Recent developments continue to add mounting evidence to the proposition that this is not the case and that the leadership in Tehran is not governed by an iron-clad ideology, but by a desire for survival (and the power needed to ensure survival) in the meat-grinder that is domestic politics.* Most recently, Ahmadinejad was rumored to have denounced the brinksmanship that Iran has engaged in over the Persian Gulf. The Telegraph asserts that:
Mr Ahmadinejad claims the supreme leader's loyalists are deliberately provoking a confrontation with the West to make him look weak, thereby undermining his supporters' prospects in elections to the Majlis... (The Telegraph)This would provide a tempting explanation for the statements by figures like Gen. Safavi which, to all involved, appeared to be setting Iran up to lose face after being forced to back down from impossible positions (i.e. refusing to allow a USN carrier to reenter the Persian Gulf); in other words, to paraphrase John Limbert, it was a product of maximalist rhetoric painting the leadership into positions they could never hope to defend.
If this source is to be believed however this was not an accidental occurrence, but a concerted effort to sap Ahmadinejad's political capital leading up to the 2012 Majlis election. Indeed, Khamenei may be attempting to restrain an unpopular (among elites anyway) Ahmadinejad in order preserve the tenuous balance of power which sustains the legitimacy of the political sphere. The Supreme Leader's goal is not to publicly exclude Ahmadinejad or his allies from participation in they system because doing so would have much the same effect as the boycott by certain reformist candidates is intended to achieve - demonstrate to Khamenei that he (and by extension Velayat-e Faqih) no longer have the consent of the population to govern. In this manner, it's essential for the current alliance between traditional conservatives and principlists to actually deprive Ahmadinejad of his support at a popular level, and among key power nodes.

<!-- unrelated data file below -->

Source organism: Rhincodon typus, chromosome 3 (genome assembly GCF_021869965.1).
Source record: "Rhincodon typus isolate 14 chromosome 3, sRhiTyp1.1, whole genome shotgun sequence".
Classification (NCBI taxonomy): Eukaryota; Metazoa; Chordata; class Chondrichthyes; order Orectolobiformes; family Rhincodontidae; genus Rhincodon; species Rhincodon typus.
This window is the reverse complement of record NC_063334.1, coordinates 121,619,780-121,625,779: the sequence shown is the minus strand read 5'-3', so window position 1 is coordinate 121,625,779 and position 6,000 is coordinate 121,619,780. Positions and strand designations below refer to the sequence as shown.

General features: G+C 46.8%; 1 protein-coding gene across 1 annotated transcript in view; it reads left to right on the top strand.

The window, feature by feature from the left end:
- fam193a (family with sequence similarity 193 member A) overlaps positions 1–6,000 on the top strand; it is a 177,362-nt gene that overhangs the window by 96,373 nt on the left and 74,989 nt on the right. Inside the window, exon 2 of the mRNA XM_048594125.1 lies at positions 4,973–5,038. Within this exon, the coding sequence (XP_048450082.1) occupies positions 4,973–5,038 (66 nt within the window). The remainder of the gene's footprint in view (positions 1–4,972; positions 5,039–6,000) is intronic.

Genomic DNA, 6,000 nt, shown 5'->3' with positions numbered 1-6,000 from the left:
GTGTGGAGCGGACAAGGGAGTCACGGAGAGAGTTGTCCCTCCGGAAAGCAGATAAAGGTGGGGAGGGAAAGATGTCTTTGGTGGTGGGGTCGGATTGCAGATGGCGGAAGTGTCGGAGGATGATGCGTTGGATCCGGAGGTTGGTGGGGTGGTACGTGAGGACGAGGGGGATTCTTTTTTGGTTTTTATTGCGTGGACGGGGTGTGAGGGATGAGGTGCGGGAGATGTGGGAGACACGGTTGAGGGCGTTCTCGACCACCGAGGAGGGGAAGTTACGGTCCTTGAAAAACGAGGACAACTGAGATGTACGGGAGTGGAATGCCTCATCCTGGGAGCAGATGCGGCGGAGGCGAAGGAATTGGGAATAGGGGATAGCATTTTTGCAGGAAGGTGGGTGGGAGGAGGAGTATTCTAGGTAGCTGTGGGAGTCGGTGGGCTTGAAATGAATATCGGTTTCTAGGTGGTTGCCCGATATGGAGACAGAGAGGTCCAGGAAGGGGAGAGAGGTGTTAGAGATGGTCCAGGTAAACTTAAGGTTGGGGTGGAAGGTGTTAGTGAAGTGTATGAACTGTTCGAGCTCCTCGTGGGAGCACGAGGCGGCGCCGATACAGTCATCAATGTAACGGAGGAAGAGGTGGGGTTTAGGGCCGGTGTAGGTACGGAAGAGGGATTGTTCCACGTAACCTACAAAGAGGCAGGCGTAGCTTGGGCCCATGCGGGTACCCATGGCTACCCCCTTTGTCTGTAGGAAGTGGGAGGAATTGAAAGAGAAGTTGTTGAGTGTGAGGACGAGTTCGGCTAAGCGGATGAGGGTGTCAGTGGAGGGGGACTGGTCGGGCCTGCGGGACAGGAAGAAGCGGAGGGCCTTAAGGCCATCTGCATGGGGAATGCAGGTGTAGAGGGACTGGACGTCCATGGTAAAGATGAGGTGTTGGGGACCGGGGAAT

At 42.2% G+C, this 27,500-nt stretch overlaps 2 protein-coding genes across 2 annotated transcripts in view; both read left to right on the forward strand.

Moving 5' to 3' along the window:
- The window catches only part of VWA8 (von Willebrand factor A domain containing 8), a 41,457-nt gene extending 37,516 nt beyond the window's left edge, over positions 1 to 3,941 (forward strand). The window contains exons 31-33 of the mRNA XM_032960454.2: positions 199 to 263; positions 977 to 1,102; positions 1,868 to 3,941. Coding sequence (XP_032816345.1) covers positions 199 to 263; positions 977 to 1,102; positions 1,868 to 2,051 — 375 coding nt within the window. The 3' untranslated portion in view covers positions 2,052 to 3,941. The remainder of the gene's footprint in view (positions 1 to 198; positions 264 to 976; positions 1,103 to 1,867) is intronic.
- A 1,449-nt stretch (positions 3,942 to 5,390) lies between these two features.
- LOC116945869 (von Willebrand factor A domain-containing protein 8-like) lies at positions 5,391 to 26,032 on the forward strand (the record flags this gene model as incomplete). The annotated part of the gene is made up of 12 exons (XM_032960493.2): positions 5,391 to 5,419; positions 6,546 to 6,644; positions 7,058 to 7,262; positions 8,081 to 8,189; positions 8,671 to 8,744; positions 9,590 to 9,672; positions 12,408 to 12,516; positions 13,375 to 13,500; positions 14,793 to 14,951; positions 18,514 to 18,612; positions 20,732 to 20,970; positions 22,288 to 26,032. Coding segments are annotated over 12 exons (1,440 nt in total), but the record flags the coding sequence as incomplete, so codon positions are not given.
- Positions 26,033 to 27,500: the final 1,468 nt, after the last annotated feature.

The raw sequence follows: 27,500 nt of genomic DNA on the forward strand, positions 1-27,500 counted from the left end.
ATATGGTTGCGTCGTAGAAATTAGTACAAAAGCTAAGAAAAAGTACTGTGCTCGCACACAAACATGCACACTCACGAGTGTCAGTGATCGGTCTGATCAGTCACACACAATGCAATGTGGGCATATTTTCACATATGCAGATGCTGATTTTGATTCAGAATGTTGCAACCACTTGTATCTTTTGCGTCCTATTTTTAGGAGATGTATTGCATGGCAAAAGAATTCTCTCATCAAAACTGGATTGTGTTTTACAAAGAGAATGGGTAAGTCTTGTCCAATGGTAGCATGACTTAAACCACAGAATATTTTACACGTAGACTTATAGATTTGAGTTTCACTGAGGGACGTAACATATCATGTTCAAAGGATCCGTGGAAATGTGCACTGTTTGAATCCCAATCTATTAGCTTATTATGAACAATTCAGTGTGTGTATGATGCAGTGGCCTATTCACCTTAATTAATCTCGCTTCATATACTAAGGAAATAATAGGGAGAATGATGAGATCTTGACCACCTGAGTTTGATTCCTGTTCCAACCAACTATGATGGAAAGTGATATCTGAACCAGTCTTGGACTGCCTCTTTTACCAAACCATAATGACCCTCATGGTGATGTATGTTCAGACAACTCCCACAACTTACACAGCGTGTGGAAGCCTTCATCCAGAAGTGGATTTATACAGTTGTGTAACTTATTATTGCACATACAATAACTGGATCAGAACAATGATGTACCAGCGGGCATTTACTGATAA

In this scenario, escalation could have several purposes. Sabotaging the economy by way of international relations would have negative consequences for Ahmadinejad who is already suffering significant public relations flak for his handling of the economy - the number one issue to many voters in the coming election. This option would also simultaneously be privately attractive to many key IRGC-aligned figures close to the Suprme Leader who could use the opportunity to consolidate their own 'grey-market' patronage networks. It seems short-sighted to believe however that this strategy will function without blowback for Khamenei; Ahmadinejad may be blamed in the short-term for the state of the economy, preventing him from using his faction to successfully balance against Khamenei, but it may be a Pyrrhic victory if it comes at the cost of heightened tensions, and an a sluggish economy overall. Furthermore, because Khamenei essentiallys offers no real alternative to this strategy it may eventually end up delegitimizing him as well in the end.
Alternately, it could function as a form of brinksmanship within Tehran. Khamenei may be gambling that when Iran is eventually forced to backdown from its 'impossible positions', then Ahmadinejad would be saddled with the blame for "bowing to foreigners intent on dominating Iran" - a common refrain in domestic factional warfare.
Maybe some other dynamic is at work here?
* It should be noted that this is not to say that Iran is a purely rational state governed by formulaic calculations of power; they are still subject to the influence of ideology and the threat of miscalculation. This is far from a unique problem as all nations suffer from it to some degree and while it may weight the calculations one way or another, it can never negate the calculations altogether. Even if Ahmadinejad (or any politician) has come to the conclusion that his interest lies in avoiding conflict, it must be remembered that this is still only just a means to an end. In this case, the end is a revisionist redistribution of power towards a global multi-polar world.